U.S. Senator Martin Heinrich welcomed the legislation. "This funding is absolutely essential to New Mexico's rural and tribal communities. Ranching and farming play a vital role in our state's economy, and this bill will provide critical resources to produce the food that feeds our families," Heinrich said. And when many families are struggling financially, and children are coming to school hungry, we need to ensure food assistance programs such as the Supplemental Nutrition Assistance Program are available to them. I am proud to support this bill to improve water infrastructure, invest in rural economic development, and help New Mexicans who are most in need. I commend Senator Udall for his leadership."
Highlights of the Agriculture, Rural Development, Food and Drug Administration and Related Agencies funding bill include:
Food Assistance Programs
Child Nutrition Programs: $23.2 billion
Includes the School Lunch Program; School Breakfast Program; Child & Adult Care Food Program; Summer Food Service Program; Special Milk Program; State Administrative Expenses; Commodity Procurement and School Meal Equipment Grants, among other programs.
Supplemental Nutrition Assistance Program (SNAP): $79.6 billion
SNAP offers nutrition assistance to millions of eligible, low-income individuals and families and provides economic benefits to communities and is the largest program in the domestic hunger safety net.
Commodity Supplemental Food Program: $313 million
CSFP works to improve the health of low-income elderly persons at least 60 years of age by supplementing their diets with nutritious USDA foods.
Farmers' Market Nutrition Program: $16.5 million
This program provides fresh fruits and vegetables to low-income mothers and children benefiting not only WIC participants but local farmers as well.
Infrastructure and Rural Development Assistance
Rural Utilities Service water, wastewater and waste disposal loans and grants: $546 million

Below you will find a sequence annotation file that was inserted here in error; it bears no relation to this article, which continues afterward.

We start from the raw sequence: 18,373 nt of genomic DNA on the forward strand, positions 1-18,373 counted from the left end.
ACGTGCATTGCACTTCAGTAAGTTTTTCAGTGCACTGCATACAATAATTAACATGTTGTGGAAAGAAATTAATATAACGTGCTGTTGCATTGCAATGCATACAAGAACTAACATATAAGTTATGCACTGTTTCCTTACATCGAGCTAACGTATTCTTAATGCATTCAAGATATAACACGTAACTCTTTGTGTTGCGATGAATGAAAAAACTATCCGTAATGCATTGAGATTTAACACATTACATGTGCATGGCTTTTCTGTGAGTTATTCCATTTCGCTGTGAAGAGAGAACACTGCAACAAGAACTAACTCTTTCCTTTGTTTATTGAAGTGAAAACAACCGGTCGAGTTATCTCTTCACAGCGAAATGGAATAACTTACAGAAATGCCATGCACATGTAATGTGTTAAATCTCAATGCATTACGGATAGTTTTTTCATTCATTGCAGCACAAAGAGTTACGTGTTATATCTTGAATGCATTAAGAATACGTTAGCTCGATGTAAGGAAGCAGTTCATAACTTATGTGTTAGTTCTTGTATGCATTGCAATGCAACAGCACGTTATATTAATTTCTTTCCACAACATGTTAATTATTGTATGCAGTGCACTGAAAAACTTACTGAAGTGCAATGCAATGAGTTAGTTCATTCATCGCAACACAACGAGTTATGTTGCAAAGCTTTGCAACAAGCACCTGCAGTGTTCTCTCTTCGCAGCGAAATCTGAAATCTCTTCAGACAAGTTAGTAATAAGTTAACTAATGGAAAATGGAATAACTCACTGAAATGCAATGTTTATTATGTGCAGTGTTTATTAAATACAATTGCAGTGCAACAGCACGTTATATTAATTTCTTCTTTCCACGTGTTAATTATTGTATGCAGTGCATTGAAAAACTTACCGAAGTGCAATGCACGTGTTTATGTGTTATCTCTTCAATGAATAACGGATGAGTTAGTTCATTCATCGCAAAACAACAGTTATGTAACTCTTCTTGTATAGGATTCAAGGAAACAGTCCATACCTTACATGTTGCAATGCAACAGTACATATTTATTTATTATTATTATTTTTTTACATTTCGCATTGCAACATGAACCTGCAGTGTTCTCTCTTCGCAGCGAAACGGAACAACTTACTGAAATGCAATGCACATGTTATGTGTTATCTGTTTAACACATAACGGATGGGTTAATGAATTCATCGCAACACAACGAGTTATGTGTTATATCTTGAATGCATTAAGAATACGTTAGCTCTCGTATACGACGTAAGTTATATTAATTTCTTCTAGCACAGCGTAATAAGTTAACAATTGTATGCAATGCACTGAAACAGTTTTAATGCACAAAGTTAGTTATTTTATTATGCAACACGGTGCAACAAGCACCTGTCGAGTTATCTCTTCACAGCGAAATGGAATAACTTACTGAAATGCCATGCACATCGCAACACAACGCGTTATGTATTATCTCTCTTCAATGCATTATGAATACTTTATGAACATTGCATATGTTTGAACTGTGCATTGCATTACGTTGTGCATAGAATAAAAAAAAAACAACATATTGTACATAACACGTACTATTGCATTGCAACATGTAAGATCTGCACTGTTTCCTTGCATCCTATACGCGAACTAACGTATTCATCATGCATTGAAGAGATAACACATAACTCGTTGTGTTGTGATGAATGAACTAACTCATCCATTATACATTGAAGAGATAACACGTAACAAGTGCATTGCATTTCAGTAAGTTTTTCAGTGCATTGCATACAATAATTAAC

-Circuit Rider Technical Assistance Program for Rural Water Systems: $16.89 million
-USDA Rural Water & Waste Disposal Grants for Colonias and Native Americans: $66.5 million
Continuation of Grassroots Source Water Protection Program: $6.5 million to help prevent pollution of surface and groundwater used a primary source of drinking water in rural areas.
Grants and loans for Native American Tribes through the Community Facilities Program: $2.2 billion, including funding for water and waste disposal, Tribal college facilities and Tribal business development through the Strikeforce Initiative and Promise Zones.
Continuation of National Institute of Food and Agriculture (NIFA) programs important for research and education at land-grant universities:
Hatch Act: $243.7 million
Smith-Lever 3(b) and 3(c): $300 million
McIntire-Stennis: $33.9 million
Agriculture and Food Research Initiative: $375 million
Farm and Ranch Research and Assistance
Alfalfa Seed and Forage Systems Research Program: $2.25 million to help increase yields, increase milk production and improve water conservation.
Outreach & Assistance for Socially Disadvantaged & Veteran Farmers & Ranchers Program: $3 million through an amendment Udall authored in the committee markup.
National Veterinary Medical Services Act: $5 million to help provide loan repayments for veterinarians who relocate to high-need areas, typically rural communities.
Equine, Cervid, and Small Ruminant Health Program: $19.65 million
Horse Protection Act (HPA) Enforcement: $706,000
Animal Welfare Act (AWA) Enforcement: $28.746 million to ensure that minimum standards of care and treatment be provided for certain animals bred for commercial sale, used in research, transported commercially or exhibited to the public.